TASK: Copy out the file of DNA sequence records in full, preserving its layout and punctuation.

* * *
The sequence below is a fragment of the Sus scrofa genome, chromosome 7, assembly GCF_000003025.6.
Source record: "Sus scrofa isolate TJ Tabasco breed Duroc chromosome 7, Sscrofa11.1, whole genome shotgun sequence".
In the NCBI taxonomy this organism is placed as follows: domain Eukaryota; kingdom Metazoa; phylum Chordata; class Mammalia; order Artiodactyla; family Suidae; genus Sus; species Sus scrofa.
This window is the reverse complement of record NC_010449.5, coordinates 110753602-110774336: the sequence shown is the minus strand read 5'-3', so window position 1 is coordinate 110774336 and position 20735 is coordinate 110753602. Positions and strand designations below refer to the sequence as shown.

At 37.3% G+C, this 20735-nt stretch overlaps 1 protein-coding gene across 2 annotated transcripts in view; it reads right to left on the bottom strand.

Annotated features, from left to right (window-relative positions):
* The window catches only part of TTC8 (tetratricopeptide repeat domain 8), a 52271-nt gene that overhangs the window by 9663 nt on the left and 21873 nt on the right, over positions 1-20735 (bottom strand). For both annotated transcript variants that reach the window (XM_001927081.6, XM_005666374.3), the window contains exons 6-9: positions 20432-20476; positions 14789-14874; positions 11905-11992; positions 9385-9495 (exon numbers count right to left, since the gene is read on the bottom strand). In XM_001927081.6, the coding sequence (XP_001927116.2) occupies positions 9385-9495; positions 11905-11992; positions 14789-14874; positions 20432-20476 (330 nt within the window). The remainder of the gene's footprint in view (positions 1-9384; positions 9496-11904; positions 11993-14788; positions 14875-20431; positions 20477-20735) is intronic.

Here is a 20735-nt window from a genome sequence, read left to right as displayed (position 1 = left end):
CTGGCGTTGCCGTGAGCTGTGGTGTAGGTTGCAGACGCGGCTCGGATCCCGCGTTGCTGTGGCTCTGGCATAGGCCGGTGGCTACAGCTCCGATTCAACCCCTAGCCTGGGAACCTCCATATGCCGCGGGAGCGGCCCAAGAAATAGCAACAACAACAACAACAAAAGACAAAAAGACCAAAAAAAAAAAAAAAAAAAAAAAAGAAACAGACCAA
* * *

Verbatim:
The sequence below is a fragment of the Sus scrofa genome, chromosome 7, assembly GCF_000003025.6.
Source record: "Sus scrofa isolate TJ Tabasco breed Duroc chromosome 7, Sscrofa11.1, whole genome shotgun sequence".
In the NCBI taxonomy this organism is placed as follows: domain Eukaryota; kingdom Metazoa; phylum Chordata; class Mammalia; order Artiodactyla; family Suidae; genus Sus; species Sus scrofa.
This window is the reverse complement of record NC_010449.5, coordinates 110753602-110774336: the sequence shown is the minus strand read 5'-3', so window position 1 is coordinate 110774336 and position 20735 is coordinate 110753602. Positions and strand designations below refer to the sequence as shown.

At 37.3% G+C, this 20735-nt stretch overlaps 1 protein-coding gene across 2 annotated transcripts in view; it reads right to left on the bottom strand.

Annotated features, from left to right (window-relative positions):
* The window catches only part of TTC8 (tetratricopeptide repeat domain 8), a 52271-nt gene that overhangs the window by 9663 nt on the left and 21873 nt on the right, over positions 1-20735 (bottom strand). For both annotated transcript variants that reach the window (XM_001927081.6, XM_005666374.3), the window contains exons 6-9: positions 20432-20476; positions 14789-14874; positions 11905-11992; positions 9385-9495 (exon numbers count right to left, since the gene is read on the bottom strand). In XM_001927081.6, the coding sequence (XP_001927116.2) occupies positions 9385-9495; positions 11905-11992; positions 14789-14874; positions 20432-20476 (330 nt within the window). The remainder of the gene's footprint in view (positions 1-9384; positions 9496-11904; positions 11993-14788; positions 14875-20431; positions 20477-20735) is intronic.

Here is a 20735-nt window from a genome sequence, read left to right as displayed (position 1 = left end):
CTGGCGTTGCCGTGAGCTGTGGTGTAGGTTGCAGACGCGGCTCGGATCCCGCGTTGCTGTGGCTCTGGCATAGGCCGGTGGCTACAGCTCCGATTCAACCCCTAGCCTGGGAACCTCCATATGCCGCGGGAGCGGCCCAAGAAATAGCAACAACAACAACAACAAAAGACAAAAAGACCAAAAAAAAAAAAAAAAAAAAAAAAGAAACAGACCAA